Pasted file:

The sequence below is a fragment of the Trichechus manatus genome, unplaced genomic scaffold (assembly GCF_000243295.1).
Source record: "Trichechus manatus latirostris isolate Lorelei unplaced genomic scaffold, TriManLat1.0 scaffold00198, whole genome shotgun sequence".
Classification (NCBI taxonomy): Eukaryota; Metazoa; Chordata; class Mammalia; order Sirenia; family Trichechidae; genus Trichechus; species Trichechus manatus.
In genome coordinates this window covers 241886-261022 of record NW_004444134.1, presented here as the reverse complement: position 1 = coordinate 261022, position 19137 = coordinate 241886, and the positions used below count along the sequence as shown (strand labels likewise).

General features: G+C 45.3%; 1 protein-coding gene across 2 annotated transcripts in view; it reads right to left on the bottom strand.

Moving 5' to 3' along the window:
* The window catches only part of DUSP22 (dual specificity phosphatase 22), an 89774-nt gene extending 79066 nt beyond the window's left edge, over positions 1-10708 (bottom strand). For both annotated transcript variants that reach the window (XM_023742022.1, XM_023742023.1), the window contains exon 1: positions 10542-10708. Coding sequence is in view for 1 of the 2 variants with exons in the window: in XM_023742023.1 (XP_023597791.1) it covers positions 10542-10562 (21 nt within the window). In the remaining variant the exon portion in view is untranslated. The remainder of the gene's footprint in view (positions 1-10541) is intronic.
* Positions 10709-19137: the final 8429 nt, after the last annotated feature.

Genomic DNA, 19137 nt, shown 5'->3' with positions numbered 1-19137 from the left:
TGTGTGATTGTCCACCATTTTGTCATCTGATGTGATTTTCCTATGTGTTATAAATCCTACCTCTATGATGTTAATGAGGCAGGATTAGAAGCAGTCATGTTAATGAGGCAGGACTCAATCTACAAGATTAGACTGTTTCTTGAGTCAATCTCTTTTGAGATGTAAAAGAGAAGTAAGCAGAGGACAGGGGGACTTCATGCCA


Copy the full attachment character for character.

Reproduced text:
The sequence below is a fragment of the Trichechus manatus genome, unplaced genomic scaffold (assembly GCF_000243295.1).
Source record: "Trichechus manatus latirostris isolate Lorelei unplaced genomic scaffold, TriManLat1.0 scaffold00198, whole genome shotgun sequence".
Classification (NCBI taxonomy): Eukaryota; Metazoa; Chordata; class Mammalia; order Sirenia; family Trichechidae; genus Trichechus; species Trichechus manatus.
In genome coordinates this window covers 241886-261022 of record NW_004444134.1, presented here as the reverse complement: position 1 = coordinate 261022, position 19137 = coordinate 241886, and the positions used below count along the sequence as shown (strand labels likewise).

General features: G+C 45.3%; 1 protein-coding gene across 2 annotated transcripts in view; it reads right to left on the bottom strand.

Moving 5' to 3' along the window:
* The window catches only part of DUSP22 (dual specificity phosphatase 22), an 89774-nt gene extending 79066 nt beyond the window's left edge, over positions 1-10708 (bottom strand). For both annotated transcript variants that reach the window (XM_023742022.1, XM_023742023.1), the window contains exon 1: positions 10542-10708. Coding sequence is in view for 1 of the 2 variants with exons in the window: in XM_023742023.1 (XP_023597791.1) it covers positions 10542-10562 (21 nt within the window). In the remaining variant the exon portion in view is untranslated. The remainder of the gene's footprint in view (positions 1-10541) is intronic.
* Positions 10709-19137: the final 8429 nt, after the last annotated feature.

Genomic DNA, 19137 nt, shown 5'->3' with positions numbered 1-19137 from the left:
TGTGTGATTGTCCACCATTTTGTCATCTGATGTGATTTTCCTATGTGTTATAAATCCTACCTCTATGATGTTAATGAGGCAGGATTAGAAGCAGTCATGTTAATGAGGCAGGACTCAATCTACAAGATTAGACTGTTTCTTGAGTCAATCTCTTTTGAGATGTAAAAGAGAAGTAAGCAGAGGACAGGGGGACTTCATGCCA